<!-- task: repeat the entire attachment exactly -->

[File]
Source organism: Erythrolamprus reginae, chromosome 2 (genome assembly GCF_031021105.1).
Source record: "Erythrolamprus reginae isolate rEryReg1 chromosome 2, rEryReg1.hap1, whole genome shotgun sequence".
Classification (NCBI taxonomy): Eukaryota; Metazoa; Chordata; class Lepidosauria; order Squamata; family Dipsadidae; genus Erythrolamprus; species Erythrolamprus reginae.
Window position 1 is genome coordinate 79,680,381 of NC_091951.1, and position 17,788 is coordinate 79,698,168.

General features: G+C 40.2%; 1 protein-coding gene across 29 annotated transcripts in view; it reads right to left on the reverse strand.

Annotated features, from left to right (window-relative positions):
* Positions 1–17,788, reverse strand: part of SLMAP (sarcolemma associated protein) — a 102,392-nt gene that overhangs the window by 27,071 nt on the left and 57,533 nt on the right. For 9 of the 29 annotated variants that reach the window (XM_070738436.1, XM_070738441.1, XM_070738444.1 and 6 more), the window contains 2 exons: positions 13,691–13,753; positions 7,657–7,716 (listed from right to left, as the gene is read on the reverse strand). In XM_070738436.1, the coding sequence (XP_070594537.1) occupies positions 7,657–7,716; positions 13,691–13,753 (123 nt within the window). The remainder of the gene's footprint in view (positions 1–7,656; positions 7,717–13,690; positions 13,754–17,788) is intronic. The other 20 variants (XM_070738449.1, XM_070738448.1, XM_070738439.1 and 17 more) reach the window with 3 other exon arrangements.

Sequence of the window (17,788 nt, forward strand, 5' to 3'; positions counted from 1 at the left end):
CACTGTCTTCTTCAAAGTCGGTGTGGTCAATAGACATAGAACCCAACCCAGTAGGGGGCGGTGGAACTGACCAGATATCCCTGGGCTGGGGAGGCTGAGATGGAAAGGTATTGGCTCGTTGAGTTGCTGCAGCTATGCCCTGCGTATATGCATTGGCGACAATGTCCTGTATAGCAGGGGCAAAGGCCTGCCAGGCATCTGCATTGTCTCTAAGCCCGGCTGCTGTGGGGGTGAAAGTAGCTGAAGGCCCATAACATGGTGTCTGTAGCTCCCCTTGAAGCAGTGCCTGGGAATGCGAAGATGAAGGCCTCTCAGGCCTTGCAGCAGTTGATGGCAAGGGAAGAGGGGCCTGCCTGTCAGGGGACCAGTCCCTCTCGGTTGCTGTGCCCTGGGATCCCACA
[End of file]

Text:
Source organism: Erythrolamprus reginae, chromosome 2 (genome assembly GCF_031021105.1).
Source record: "Erythrolamprus reginae isolate rEryReg1 chromosome 2, rEryReg1.hap1, whole genome shotgun sequence".
Classification (NCBI taxonomy): Eukaryota; Metazoa; Chordata; class Lepidosauria; order Squamata; family Dipsadidae; genus Erythrolamprus; species Erythrolamprus reginae.
Window position 1 is genome coordinate 79,680,381 of NC_091951.1, and position 17,788 is coordinate 79,698,168.

General features: G+C 40.2%; 1 protein-coding gene across 29 annotated transcripts in view; it reads right to left on the reverse strand.

Annotated features, from left to right (window-relative positions):
* Positions 1–17,788, reverse strand: part of SLMAP (sarcolemma associated protein) — a 102,392-nt gene that overhangs the window by 27,071 nt on the left and 57,533 nt on the right. For 9 of the 29 annotated variants that reach the window (XM_070738436.1, XM_070738441.1, XM_070738444.1 and 6 more), the window contains 2 exons: positions 13,691–13,753; positions 7,657–7,716 (listed from right to left, as the gene is read on the reverse strand). In XM_070738436.1, the coding sequence (XP_070594537.1) occupies positions 7,657–7,716; positions 13,691–13,753 (123 nt within the window). The remainder of the gene's footprint in view (positions 1–7,656; positions 7,717–13,690; positions 13,754–17,788) is intronic. The other 20 variants (XM_070738449.1, XM_070738448.1, XM_070738439.1 and 17 more) reach the window with 3 other exon arrangements.

Sequence of the window (17,788 nt, forward strand, 5' to 3'; positions counted from 1 at the left end):
CACTGTCTTCTTCAAAGTCGGTGTGGTCAATAGACATAGAACCCAACCCAGTAGGGGGCGGTGGAACTGACCAGATATCCCTGGGCTGGGGAGGCTGAGATGGAAAGGTATTGGCTCGTTGAGTTGCTGCAGCTATGCCCTGCGTATATGCATTGGCGACAATGTCCTGTATAGCAGGGGCAAAGGCCTGCCAGGCATCTGCATTGTCTCTAAGCCCGGCTGCTGTGGGGGTGAAAGTAGCTGAAGGCCCATAACATGGTGTCTGTAGCTCCCCTTGAAGCAGTGCCTGGGAATGCGAAGATGAAGGCCTCTCAGGCCTTGCAGCAGTTGATGGCAAGGGAAGAGGGGCCTGCCTGTCAGGGGACCAGTCCCTCTCGGTTGCTGTGCCCTGGGATCCCACA